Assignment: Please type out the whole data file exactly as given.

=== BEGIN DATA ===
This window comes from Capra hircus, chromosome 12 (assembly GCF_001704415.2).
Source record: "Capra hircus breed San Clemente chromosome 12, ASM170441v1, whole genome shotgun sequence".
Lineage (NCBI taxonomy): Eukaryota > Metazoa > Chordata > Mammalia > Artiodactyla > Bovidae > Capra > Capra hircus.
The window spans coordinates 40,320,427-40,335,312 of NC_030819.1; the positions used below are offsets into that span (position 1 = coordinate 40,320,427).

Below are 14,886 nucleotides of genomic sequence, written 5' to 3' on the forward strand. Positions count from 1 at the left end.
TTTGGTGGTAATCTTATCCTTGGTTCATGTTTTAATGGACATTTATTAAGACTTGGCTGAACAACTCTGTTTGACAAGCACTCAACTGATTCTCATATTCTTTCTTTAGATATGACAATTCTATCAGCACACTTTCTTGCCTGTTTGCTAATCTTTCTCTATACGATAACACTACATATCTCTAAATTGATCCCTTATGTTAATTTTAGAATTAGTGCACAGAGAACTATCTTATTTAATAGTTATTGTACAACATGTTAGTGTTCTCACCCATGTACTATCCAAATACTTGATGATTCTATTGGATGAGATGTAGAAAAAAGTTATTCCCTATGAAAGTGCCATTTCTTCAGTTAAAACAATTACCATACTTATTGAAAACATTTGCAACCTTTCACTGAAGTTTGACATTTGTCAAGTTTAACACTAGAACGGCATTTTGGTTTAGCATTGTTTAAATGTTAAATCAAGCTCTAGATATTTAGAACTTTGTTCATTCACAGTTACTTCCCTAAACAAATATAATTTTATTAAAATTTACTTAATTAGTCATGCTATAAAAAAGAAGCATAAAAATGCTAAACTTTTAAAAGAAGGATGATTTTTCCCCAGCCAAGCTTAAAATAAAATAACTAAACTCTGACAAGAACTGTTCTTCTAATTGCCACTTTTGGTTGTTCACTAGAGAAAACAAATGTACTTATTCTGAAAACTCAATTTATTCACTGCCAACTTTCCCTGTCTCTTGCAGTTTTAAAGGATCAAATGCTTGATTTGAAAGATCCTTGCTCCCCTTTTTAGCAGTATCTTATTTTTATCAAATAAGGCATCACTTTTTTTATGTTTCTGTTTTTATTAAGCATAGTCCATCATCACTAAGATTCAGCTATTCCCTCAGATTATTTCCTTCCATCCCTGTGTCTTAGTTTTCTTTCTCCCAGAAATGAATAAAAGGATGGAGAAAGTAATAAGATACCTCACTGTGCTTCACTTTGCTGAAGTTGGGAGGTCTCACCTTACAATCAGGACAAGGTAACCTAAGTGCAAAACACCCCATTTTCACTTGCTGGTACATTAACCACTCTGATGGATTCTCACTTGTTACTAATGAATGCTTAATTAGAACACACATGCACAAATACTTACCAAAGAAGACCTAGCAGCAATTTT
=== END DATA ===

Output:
This window comes from Capra hircus, chromosome 12 (assembly GCF_001704415.2).
Source record: "Capra hircus breed San Clemente chromosome 12, ASM170441v1, whole genome shotgun sequence".
Lineage (NCBI taxonomy): Eukaryota > Metazoa > Chordata > Mammalia > Artiodactyla > Bovidae > Capra > Capra hircus.
The window spans coordinates 40,320,427-40,335,312 of NC_030819.1; the positions used below are offsets into that span (position 1 = coordinate 40,320,427).

Below are 14,886 nucleotides of genomic sequence, written 5' to 3' on the forward strand. Positions count from 1 at the left end.
TTTGGTGGTAATCTTATCCTTGGTTCATGTTTTAATGGACATTTATTAAGACTTGGCTGAACAACTCTGTTTGACAAGCACTCAACTGATTCTCATATTCTTTCTTTAGATATGACAATTCTATCAGCACACTTTCTTGCCTGTTTGCTAATCTTTCTCTATACGATAACACTACATATCTCTAAATTGATCCCTTATGTTAATTTTAGAATTAGTGCACAGAGAACTATCTTATTTAATAGTTATTGTACAACATGTTAGTGTTCTCACCCATGTACTATCCAAATACTTGATGATTCTATTGGATGAGATGTAGAAAAAAGTTATTCCCTATGAAAGTGCCATTTCTTCAGTTAAAACAATTACCATACTTATTGAAAACATTTGCAACCTTTCACTGAAGTTTGACATTTGTCAAGTTTAACACTAGAACGGCATTTTGGTTTAGCATTGTTTAAATGTTAAATCAAGCTCTAGATATTTAGAACTTTGTTCATTCACAGTTACTTCCCTAAACAAATATAATTTTATTAAAATTTACTTAATTAGTCATGCTATAAAAAAGAAGCATAAAAATGCTAAACTTTTAAAAGAAGGATGATTTTTCCCCAGCCAAGCTTAAAATAAAATAACTAAACTCTGACAAGAACTGTTCTTCTAATTGCCACTTTTGGTTGTTCACTAGAGAAAACAAATGTACTTATTCTGAAAACTCAATTTATTCACTGCCAACTTTCCCTGTCTCTTGCAGTTTTAAAGGATCAAATGCTTGATTTGAAAGATCCTTGCTCCCCTTTTTAGCAGTATCTTATTTTTATCAAATAAGGCATCACTTTTTTTATGTTTCTGTTTTTATTAAGCATAGTCCATCATCACTAAGATTCAGCTATTCCCTCAGATTATTTCCTTCCATCCCTGTGTCTTAGTTTTCTTTCTCCCAGAAATGAATAAAAGGATGGAGAAAGTAATAAGATACCTCACTGTGCTTCACTTTGCTGAAGTTGGGAGGTCTCACCTTACAATCAGGACAAGGTAACCTAAGTGCAAAACACCCCATTTTCACTTGCTGGTACATTAACCACTCTGATGGATTCTCACTTGTTACTAATGAATGCTTAATTAGAACACACATGCACAAATACTTACCAAAGAAGACCTAGCAGCAATTTT